Review by Lindsay M.
A young woman is dead. Strangled in her own home. A trio of tarot readers predicted it — but does that mean they were directly involved in the murder? It seems like a tale you’d find in a classic murder mystery film. That actually accurately describes The Shapeshifting Detective as well. “But Lindsay”, I bet you’re wondering, “The Shapeshifting Detective is a video game. You review video games. How can it be described as a film?”
I do review games, and this is a game review. But The Shapeshifting Detective falls into the FMV genre; a genre that has a rather sad past but based on this last year alone, it has a bright future. FMV games such as this one use live video instead of computer-modelled characters to share the narrative. This title, as with D’Avekki’s first, The Infectious Madness of Doctor Dekker, resembles having a series of conversations. Unlike Doctor Dekker, The Shapeshifting Detective also moves between locations, creating a remarkably more immersive feel.
The player becomes Sam, a man with a mysterious history who is sent to the seaside town of August to help the police solve the murder of a young musician. Dorota Shaw was a talented cellist, accepted into a prestigious university. But she’ll never make it there, as her parents return home one evening to find their daughter on her bed, strangled to death.
As if the mystery isn’t perplexing enough — it seems as though absolutely everybody loved Dorota — there is this group of tarot readers, who show up just in time to predict the murder but cannot prevent it. Bronwyn appears to be the leader of the tarot readers, assuming everyone is out to get them (although she’s not necessarily wrong). Rayne is intense and secretive. Lexie is bubbly, flirtatious, and completely incapable of keeping a secret. The tarot readers aren’t the only suspects, as the town of August is apparently filled to the brim with suspicious folk who lack credible alibis.
As Sam, you travel from room to room, location to location, to speak with people. The bulk of the game occurs in the Guesthouse, run by Violet. Violet is played by my favourite leading lady, Aislinn De’ath. This is where the tarot cards are staying, as well as Sam himself. You chat with each character in their respective rooms. Alternatively, you can take a cab out of the Guesthouse to visit the chief of police and a handful of other interesting people. There are times getting into the cab triggers the next chapter to begin; you can always continue to investigate before moving forward, but you will have to listen to a long radio news story again to do so. The cab/advancement system is a bit flawed and frustrating to navigate, especially while sitting through something multiple times.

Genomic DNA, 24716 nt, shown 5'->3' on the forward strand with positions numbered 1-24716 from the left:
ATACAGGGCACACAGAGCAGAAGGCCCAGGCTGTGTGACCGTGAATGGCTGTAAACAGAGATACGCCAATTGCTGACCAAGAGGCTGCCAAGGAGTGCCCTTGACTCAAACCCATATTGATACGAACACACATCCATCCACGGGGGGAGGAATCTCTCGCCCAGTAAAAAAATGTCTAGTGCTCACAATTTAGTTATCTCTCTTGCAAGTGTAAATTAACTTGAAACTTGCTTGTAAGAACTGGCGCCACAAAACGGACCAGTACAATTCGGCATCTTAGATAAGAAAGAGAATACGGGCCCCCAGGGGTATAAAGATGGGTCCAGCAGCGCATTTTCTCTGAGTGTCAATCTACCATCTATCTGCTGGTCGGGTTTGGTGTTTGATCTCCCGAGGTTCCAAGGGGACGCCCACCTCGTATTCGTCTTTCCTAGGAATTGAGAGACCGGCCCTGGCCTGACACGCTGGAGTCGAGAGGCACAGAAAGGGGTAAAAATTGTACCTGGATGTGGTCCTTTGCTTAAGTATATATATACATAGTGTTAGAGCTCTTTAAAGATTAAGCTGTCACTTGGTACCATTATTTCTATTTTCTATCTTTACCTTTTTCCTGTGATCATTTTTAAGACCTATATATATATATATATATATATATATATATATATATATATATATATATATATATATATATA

Sam has a secret, though. I suppose I forgot to mention that important part. He is a shapeshifting detective, after all. Once he meets someone, he can return to his room and transform into them. The best bits of story come from shapeshifting into someone and meddling in their personal relationships. It won’t affect the outcome of the game (the killer is randomly chosen when you start) but it’s completely addictive to uncover all of August’s best secrets.
The characters act differently depending on who they believe to be speaking to. Violet becomes less flirty and more stern when speaking with the tarot readers. Photographer Zak is very obvious about who he likes, either showing complete disdain or overt flirtiness. And as Sam is transformed into someone else, their voice will speak as you ask questions. There’s an icon in the bottom right corner stating who you are, because it’s quite easy to forget.